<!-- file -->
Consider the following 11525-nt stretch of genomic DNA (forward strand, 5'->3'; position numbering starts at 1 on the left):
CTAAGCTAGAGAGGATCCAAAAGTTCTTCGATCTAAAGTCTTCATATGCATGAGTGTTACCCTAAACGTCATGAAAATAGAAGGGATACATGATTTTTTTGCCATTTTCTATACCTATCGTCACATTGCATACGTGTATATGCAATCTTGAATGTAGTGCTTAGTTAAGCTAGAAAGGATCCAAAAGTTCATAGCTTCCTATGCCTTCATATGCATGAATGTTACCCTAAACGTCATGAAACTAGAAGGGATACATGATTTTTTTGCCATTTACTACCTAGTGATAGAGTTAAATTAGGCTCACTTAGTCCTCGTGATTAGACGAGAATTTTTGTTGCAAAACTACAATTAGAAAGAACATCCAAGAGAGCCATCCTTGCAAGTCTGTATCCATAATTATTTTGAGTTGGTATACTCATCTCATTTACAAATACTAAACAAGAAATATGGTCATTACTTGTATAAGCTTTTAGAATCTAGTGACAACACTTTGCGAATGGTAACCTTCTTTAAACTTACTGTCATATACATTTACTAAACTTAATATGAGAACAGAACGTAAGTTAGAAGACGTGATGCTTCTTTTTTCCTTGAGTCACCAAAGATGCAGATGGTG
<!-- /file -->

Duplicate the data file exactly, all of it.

Consider the following 11525-nt stretch of genomic DNA (forward strand, 5'->3'; position numbering starts at 1 on the left):
CTAAGCTAGAGAGGATCCAAAAGTTCTTCGATCTAAAGTCTTCATATGCATGAGTGTTACCCTAAACGTCATGAAAATAGAAGGGATACATGATTTTTTTGCCATTTTCTATACCTATCGTCACATTGCATACGTGTATATGCAATCTTGAATGTAGTGCTTAGTTAAGCTAGAAAGGATCCAAAAGTTCATAGCTTCCTATGCCTTCATATGCATGAATGTTACCCTAAACGTCATGAAACTAGAAGGGATACATGATTTTTTTGCCATTTACTACCTAGTGATAGAGTTAAATTAGGCTCACTTAGTCCTCGTGATTAGACGAGAATTTTTGTTGCAAAACTACAATTAGAAAGAACATCCAAGAGAGCCATCCTTGCAAGTCTGTATCCATAATTATTTTGAGTTGGTATACTCATCTCATTTACAAATACTAAACAAGAAATATGGTCATTACTTGTATAAGCTTTTAGAATCTAGTGACAACACTTTGCGAATGGTAACCTTCTTTAAACTTACTGTCATATACATTTACTAAACTTAATATGAGAACAGAACGTAAGTTAGAAGACGTGATGCTTCTTTTTTCCTTGAGTCACCAAAGATGCAGATGGTG